The three new performance metrics are relatively new to the world of web performance, as such they are currently only supported via API in Blink-based browsers (Chrome, Chrome on Android, Chromium Edge). The data that Google will use for the Page Experience update is taken from Chrome UX Report (CRUX), a collection of anonymised performance statistics taken from real page loads in Chrome browsers around the world. CRUX measures all regular page loads, for both landing and mid-session pages, regardless of cache state. It does not measure soft navigations (route changes) within single page applications.
This means that soft navigations will potentially be penalised, with higher than expected CLS scores and missing or unfairly high LCP values. Unfortunately there is not yet a good solution to this problem. This makes it even more important to reduce unexpected layout shifts and optimise LCP as much as possible!
So SPA landing pages will be penalised as CLS is summed throughout the whole session (and attributed to landing URL).— Simon Hearne (@simonhearne) October 15, 2020
SPA soft navs will be further penalised as LCP is only calculated on hard navigations (so no data or slow data, depending on app).
Unless I'm misunderstanding?
The update comes with a set of recommended speed goals, these are measured at the 75th percentile in the CRUX data so at least 75% of the measured experiences should meet or exceed these goals. The cache and session status are not available in the CRUX dataset so the 75th percentile value is taken from all page loads, cached or not.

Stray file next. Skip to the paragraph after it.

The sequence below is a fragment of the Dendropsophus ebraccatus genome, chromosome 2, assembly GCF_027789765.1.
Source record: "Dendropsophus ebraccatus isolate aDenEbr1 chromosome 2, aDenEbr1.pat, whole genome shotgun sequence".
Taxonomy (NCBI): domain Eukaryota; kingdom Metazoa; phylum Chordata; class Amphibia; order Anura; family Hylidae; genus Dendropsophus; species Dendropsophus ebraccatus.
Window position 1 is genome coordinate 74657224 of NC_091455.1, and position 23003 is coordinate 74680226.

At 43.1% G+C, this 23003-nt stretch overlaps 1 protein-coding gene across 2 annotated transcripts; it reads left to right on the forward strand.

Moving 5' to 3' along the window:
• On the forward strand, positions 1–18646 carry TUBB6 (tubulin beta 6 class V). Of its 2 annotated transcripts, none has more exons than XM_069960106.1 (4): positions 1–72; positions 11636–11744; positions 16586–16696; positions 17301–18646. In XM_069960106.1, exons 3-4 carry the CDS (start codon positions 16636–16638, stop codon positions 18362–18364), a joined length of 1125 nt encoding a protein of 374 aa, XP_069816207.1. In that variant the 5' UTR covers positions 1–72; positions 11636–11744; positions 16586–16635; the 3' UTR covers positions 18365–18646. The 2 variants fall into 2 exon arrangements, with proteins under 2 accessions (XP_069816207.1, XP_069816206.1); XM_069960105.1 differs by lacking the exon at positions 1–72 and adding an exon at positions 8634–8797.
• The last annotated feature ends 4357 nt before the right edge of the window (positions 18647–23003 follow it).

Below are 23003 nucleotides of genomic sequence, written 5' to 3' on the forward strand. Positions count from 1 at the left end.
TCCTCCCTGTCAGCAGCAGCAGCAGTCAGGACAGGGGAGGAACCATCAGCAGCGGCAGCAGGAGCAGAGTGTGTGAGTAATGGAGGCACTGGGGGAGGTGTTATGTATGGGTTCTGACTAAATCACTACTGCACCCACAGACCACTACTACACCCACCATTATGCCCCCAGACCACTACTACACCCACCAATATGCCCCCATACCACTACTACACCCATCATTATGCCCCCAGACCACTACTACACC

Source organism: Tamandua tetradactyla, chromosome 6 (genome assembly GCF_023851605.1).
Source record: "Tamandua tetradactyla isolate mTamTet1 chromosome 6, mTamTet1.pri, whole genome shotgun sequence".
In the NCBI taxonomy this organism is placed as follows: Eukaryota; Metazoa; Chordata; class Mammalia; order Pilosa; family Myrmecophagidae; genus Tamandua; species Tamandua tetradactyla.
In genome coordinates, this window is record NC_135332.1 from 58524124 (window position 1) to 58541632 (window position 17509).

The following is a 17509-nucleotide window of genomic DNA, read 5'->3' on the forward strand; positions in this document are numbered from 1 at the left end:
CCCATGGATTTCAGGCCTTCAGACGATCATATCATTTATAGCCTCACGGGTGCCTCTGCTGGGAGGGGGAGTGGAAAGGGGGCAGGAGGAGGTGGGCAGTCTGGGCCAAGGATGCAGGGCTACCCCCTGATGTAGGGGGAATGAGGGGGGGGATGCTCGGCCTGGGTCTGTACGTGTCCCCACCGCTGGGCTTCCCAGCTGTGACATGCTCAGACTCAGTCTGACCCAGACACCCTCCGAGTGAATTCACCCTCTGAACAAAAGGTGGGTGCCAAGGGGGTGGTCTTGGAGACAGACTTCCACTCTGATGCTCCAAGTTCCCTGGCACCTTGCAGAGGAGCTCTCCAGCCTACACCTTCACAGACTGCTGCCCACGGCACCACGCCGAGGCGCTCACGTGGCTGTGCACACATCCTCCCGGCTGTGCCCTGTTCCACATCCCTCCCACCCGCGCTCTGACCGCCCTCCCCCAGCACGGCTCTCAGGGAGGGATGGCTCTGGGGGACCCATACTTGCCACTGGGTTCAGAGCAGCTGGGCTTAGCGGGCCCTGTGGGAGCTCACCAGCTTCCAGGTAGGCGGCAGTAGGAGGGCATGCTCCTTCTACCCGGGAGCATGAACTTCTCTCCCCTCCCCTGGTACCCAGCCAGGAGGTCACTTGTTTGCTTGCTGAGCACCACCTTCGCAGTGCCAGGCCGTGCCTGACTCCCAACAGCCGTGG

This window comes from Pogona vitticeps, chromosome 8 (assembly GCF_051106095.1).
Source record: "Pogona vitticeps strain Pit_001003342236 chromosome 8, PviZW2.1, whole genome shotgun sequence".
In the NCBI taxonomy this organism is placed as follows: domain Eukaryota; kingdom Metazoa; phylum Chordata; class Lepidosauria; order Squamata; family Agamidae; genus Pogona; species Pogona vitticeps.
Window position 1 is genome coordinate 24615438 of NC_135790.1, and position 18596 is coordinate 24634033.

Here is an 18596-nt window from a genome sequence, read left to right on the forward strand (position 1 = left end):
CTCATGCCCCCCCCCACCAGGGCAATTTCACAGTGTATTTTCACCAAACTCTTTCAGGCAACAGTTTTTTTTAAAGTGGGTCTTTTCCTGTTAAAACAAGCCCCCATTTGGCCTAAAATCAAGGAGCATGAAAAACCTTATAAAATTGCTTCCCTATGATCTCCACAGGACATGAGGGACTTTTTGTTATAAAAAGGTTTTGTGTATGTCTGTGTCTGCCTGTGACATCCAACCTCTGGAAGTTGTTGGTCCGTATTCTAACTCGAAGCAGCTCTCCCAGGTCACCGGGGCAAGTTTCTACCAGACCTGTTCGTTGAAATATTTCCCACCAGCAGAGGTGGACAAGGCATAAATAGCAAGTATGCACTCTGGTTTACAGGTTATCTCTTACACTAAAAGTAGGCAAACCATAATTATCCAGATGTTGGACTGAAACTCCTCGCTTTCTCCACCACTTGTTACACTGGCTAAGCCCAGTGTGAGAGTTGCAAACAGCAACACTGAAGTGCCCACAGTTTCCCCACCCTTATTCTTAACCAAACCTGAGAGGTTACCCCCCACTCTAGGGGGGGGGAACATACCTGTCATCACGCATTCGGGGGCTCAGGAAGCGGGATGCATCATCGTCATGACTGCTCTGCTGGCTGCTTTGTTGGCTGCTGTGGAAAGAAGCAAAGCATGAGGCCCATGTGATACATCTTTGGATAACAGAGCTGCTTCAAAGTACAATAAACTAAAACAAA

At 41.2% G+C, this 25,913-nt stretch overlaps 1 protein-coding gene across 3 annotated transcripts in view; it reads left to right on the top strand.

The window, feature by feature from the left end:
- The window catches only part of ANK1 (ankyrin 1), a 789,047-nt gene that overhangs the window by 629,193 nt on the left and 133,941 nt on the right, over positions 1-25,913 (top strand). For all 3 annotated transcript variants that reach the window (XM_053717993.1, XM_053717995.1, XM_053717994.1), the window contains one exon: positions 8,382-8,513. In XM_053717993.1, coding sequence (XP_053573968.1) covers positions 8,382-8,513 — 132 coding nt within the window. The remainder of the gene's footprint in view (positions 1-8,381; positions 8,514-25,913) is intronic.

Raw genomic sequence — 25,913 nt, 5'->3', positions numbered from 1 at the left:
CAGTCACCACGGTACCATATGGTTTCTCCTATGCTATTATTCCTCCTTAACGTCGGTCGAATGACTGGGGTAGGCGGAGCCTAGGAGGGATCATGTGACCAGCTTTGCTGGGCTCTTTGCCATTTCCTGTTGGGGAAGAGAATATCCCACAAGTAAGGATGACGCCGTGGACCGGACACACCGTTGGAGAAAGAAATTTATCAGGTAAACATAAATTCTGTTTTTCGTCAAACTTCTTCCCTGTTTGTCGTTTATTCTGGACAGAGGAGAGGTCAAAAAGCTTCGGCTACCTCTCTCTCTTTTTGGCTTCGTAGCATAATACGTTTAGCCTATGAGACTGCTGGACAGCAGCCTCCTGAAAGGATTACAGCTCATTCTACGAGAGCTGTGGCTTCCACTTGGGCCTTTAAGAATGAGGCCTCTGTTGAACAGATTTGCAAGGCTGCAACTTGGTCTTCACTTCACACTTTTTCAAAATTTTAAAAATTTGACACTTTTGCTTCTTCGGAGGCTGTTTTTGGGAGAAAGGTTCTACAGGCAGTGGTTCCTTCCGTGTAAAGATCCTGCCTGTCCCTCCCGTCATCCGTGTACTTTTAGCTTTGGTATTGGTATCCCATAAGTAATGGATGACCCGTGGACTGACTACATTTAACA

PageSpeed Insights will give you three sets of performance metrics, where available:
- Field - the data from CRUX for the given URL
- Origin summary - the aggregate field data of all of your pages
- Lab - a test run from a Google server which applies throttling
If your page does not have enough traffic to produce the Field data you will only get the origin summary result. Recommendations and diagnostics in PageSpeed Insights are produced from the Lab test, performance metrics should be taken from the field results. The recommendations should give you a general idea of areas for improvement which will positively impact your web vital results.
Optimising for Core Web Vitals